Answer:

The AC and TC constraints are binding. (slack/surplus = 0)

2. Solve the following linear program using the graphical method and answer all questions. You should submit

the picture file of your graphical solution and show your calculations or reasons to answer the questions

below. You may consider to verify your solutions and answers by LINDO (no need to submit your LINDO

verification).

Max 2x1 +3x2

s.t x1 + x2 ≤ 10

2x1 + x2 ≥ 6

x1 + 3x2 ≤ 24

3x1 + x2 ≤ 26

x1 , x 2 ≥ 0

Graphical Solution:

x2 ≥ 0

x1 + x2 ≤ 10

2x1 + x2 ≥ 6

x1 + 3x2 ≤ 24

0 x1 ≥ 0

3x1 + x2 ≤ 26

2

Based on the graphical solution, the optimal solution is (x1 , x2 ) = (3, 7) and the optimal objective value

can be obtained by plug the optimal solution to the objective function: 2 ∗ 3 + 3 ∗ 7 = 27.

LINDO Solution:

1) 27.00000

X1 3.000000 0.000000

X2 7.000000 0.000000

2) 0.000000 1.500000

3) 7.000000 0.000000

4) 0.000000 0.500000

5) 10.000000 0.000000

NO. ITERATIONS= 1

VARIABLE CURRENT ALLOWABLE ALLOWABLE

COEF INCREASE DECREASE

X1 2.000000 1.000000 1.000000

X2 3.000000 3.000000 1.000000

ROW CURRENT ALLOWABLE ALLOWABLE

RHS INCREASE DECREASE

2 10.000000 2.500000 2.000000

3 6.000000 7.000000 INFINITY

4 24.000000 6.000000 10.000000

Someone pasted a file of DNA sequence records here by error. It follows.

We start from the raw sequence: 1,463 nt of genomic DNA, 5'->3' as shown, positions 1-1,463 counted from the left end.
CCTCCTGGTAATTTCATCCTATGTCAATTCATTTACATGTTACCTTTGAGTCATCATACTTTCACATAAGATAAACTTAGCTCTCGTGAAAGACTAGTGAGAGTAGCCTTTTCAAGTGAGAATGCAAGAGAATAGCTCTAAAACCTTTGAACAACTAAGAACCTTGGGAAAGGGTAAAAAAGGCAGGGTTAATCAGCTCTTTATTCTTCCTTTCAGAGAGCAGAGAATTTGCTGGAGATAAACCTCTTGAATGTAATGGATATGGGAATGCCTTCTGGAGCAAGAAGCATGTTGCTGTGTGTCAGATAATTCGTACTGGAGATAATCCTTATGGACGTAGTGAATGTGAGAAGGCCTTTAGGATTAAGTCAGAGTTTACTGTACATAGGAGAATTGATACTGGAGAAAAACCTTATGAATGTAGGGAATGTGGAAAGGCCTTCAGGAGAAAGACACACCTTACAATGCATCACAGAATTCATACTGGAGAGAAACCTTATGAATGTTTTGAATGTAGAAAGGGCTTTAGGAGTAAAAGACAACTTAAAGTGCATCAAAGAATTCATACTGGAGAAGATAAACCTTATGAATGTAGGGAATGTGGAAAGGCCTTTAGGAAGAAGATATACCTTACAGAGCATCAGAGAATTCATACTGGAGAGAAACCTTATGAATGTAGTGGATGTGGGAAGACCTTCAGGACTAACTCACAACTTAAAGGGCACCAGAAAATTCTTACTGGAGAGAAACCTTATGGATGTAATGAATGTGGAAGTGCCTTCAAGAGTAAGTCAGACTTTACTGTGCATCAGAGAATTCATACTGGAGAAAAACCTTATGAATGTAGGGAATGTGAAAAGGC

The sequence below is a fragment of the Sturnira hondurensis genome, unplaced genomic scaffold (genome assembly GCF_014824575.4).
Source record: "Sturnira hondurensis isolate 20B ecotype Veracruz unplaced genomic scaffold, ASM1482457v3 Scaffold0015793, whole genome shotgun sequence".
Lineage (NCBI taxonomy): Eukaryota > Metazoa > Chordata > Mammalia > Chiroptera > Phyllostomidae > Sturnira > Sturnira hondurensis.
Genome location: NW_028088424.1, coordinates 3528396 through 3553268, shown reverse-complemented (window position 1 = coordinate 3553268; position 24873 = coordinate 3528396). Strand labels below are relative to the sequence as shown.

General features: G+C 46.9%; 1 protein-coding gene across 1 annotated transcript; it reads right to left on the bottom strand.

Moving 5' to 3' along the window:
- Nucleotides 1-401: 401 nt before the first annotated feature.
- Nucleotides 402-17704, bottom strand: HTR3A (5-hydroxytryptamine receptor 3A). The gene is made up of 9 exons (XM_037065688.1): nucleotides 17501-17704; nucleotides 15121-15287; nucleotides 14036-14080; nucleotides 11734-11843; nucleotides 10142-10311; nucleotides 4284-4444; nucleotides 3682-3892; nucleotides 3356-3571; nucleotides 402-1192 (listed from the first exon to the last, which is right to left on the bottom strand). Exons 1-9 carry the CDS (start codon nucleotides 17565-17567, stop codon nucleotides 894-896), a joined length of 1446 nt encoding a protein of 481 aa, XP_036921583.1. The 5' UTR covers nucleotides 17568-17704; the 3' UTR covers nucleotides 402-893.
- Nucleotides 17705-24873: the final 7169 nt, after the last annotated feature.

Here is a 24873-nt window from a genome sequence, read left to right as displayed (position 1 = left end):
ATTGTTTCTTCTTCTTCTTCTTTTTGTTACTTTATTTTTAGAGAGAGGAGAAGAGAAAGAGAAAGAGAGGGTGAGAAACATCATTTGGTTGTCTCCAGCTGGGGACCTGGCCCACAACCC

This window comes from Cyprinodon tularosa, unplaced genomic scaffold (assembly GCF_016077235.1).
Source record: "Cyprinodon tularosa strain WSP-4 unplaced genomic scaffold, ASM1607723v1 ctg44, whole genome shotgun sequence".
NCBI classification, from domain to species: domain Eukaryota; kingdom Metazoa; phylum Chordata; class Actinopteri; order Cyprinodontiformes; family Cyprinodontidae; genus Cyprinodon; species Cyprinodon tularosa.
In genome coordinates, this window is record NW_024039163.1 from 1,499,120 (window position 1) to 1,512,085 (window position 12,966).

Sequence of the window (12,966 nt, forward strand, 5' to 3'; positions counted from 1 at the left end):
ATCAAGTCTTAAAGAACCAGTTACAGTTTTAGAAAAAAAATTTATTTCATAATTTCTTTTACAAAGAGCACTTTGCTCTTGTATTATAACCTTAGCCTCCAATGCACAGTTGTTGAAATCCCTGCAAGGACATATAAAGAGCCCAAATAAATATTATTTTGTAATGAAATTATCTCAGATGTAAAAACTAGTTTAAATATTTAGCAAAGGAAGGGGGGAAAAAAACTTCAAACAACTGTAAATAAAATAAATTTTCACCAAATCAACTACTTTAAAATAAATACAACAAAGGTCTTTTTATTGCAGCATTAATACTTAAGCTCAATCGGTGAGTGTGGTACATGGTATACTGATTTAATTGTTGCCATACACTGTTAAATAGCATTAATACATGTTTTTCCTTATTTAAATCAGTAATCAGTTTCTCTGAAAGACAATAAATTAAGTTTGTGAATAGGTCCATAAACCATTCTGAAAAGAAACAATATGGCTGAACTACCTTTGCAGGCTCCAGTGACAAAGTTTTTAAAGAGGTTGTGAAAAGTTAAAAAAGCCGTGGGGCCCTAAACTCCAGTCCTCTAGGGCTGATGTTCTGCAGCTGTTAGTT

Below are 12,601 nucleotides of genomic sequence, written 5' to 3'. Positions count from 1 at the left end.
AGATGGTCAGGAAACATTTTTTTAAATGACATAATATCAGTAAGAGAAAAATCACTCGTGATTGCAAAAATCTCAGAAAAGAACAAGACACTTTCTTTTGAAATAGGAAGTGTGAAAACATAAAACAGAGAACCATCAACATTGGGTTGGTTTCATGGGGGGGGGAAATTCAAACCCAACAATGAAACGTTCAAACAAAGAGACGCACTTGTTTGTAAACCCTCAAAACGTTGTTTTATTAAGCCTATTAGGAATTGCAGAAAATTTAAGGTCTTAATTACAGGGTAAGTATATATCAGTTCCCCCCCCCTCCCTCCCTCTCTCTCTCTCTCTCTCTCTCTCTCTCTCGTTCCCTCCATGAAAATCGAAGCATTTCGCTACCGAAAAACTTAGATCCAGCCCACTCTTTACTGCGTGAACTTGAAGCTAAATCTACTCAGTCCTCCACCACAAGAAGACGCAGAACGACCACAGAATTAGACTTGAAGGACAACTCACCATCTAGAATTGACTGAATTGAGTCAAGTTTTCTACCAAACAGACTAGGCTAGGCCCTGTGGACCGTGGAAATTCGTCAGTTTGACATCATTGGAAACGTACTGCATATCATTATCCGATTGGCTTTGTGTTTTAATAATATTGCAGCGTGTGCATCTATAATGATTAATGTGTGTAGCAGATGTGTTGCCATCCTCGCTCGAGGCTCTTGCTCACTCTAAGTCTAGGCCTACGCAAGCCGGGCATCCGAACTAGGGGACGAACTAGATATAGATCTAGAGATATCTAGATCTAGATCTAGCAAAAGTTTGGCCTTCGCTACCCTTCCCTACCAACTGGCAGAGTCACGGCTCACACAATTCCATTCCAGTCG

5 26.000000 INFINITY 10.000000

(a) Compute the ranges of c1 and c2 (one coefficient is fixed at a time) of the objective function coefficients

for x1 and x2 , for the current optimal solution to remain optimal.

Answer: Based on the LINDO solution, the ranges of c1 and c2 are (1, 3) and (2, 6), respectively. You

may also obtain these ranges graphically as follows:

x2

0 x1

From the graph above, as long as the slope of our objective function stays in the range of [-1, -1/3], the

current solution will remain optimal. For simplicity, we can keep the intercept of objective function to

3

be zero. To calculate the range of c1 , first we can get the slope in terms of c1 :

c1 x1 + 3x2 = 0

3x2 = −c1 x1

−c1

x2 = − x1

3

Then, using the range of slope, we can get the range of c1 ,

−c1 1

−1 ≤ − ≤−

3 3

c1 1

1≥ ≥

3 3

3 ≥ c1 ≥ 1

Similarly, we can determine the range of c2 to be [2, 6]. Remember if you put x2 on the vertical axis,

you should keep x2 on the left hand side of the equation while calculating the slope.

(b) Suppose c1 is increased from 2 to 2.5 and c2 is increased from 3 to 3.5. Will the current optimal